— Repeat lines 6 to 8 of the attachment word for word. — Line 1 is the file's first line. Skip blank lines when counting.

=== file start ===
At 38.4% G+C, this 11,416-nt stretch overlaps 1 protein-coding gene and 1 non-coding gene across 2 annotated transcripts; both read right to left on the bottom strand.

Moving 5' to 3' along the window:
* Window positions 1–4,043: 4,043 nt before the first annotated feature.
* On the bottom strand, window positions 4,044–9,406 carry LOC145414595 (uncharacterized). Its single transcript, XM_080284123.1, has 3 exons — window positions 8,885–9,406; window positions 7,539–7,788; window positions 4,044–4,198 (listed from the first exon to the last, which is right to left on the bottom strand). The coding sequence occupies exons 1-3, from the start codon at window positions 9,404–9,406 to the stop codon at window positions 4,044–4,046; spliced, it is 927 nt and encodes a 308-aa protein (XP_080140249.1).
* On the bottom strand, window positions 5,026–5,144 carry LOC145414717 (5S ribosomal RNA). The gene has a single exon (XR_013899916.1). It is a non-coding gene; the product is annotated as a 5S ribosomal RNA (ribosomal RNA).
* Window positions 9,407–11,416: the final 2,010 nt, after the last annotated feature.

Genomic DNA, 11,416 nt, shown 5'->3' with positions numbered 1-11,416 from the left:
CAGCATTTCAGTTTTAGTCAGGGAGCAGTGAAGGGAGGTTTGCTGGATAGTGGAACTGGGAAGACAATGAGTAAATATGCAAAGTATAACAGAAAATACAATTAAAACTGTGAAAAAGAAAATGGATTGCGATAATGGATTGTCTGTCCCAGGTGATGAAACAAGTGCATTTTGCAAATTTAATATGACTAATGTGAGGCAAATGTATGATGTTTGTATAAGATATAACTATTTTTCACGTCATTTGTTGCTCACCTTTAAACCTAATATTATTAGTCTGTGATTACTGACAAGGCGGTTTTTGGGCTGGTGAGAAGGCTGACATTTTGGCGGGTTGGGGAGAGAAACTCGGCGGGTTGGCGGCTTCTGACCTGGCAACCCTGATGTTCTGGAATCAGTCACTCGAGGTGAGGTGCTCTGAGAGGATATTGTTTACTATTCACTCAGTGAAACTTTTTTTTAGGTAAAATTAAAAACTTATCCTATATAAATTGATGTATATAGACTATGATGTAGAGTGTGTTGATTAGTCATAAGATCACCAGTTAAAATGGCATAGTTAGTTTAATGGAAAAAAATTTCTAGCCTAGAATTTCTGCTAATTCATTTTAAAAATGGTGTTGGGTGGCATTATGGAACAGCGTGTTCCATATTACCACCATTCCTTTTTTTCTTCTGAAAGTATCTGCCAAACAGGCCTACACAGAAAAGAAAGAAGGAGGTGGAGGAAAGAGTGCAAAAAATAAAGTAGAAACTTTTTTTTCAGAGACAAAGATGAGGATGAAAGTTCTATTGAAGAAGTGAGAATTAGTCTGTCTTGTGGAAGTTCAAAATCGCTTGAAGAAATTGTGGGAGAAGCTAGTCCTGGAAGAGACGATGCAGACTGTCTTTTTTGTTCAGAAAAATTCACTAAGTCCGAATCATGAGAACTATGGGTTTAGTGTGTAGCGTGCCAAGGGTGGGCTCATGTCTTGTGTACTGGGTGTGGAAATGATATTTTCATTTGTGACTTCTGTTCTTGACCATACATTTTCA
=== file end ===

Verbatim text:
* Window positions 9,407–11,416: the final 2,010 nt, after the last annotated feature.

Genomic DNA, 11,416 nt, shown 5'->3' with positions numbered 1-11,416 from the left:
CAGCATTTCAGTTTTAGTCAGGGAGCAGTGAAGGGAGGTTTGCTGGATAGTGGAACTGGGAAGACAATGAGTAAATATGCAAAGTATAACAGAAAATACAATTAAAACTGTGAAAAAGAAAATGGATTGCGATAATGGATTGTCTGTCCCAGGTGATGAAACAAGTGCATTTTGCAAATTTAATATGACTAATGTGAGGCAAATGTATGATGTTTGTATAAGATATAACTATTTTTCACGTCATTTGTTGCTCACCTTTAAACCTAATATTATTAGTCTGTGATTACTGACAAGGCGGTTTTTGGGCTGGTGAGAAGGCTGACATTTTGGCGGGTTGGGGAGAGAAACTCGGCGGGTTGGCGGCTTCTGACCTGGCAACCCTGATGTTCTGGAATCAGTCACTCGAGGTGAGGTGCTCTGAGAGGATATTGTTTACTATTCACTCAGTGAAACTTTTTTTTAGGTAAAATTAAAAACTTATCCTATATAAATTGATGTATATAGACTATGATGTAGAGTGTGTTGATTAGTCATAAGATCACCAGTTAAAATGGCATAGTTAGTTTAATGGAAAAAAATTTCTAGCCTAGAATTTCTGCTAATTCATTTTAAAAATGGTGTTGGGTGGCATTATGGAACAGCGTGTTCCATATTACCACCATTCCTTTTTTTCTTCTGAAAGTATCTGCCAAACAGGCCTACACAGAAAAGAAAGAAGGAGGTGGAGGAAAGAGTGCAAAAAATAAAGTAGAAACTTTTTTTTCAGAGACAAAGATGAGGATGAAAGTTCTATTGAAGAAGTGAGAATTAGTCTGTCTTGTGGAAGTTCAAAATCGCTTGAAGAAATTGTGGGAGAAGCTAGTCCTGGAAGAGACGATGCAGACTGTCTTTTTTGTTCAGAAAAATTCACTAAGTCCGAATCATGAGAACTATGGGTTTAGTGTGTAGCGTGCCAAGGGTGGGCTCATGTCTTGTGTACTGGGTGTGGAAATGATATTTTCATTTGTGACTTCTGTTCTTGACCATACATTTTCA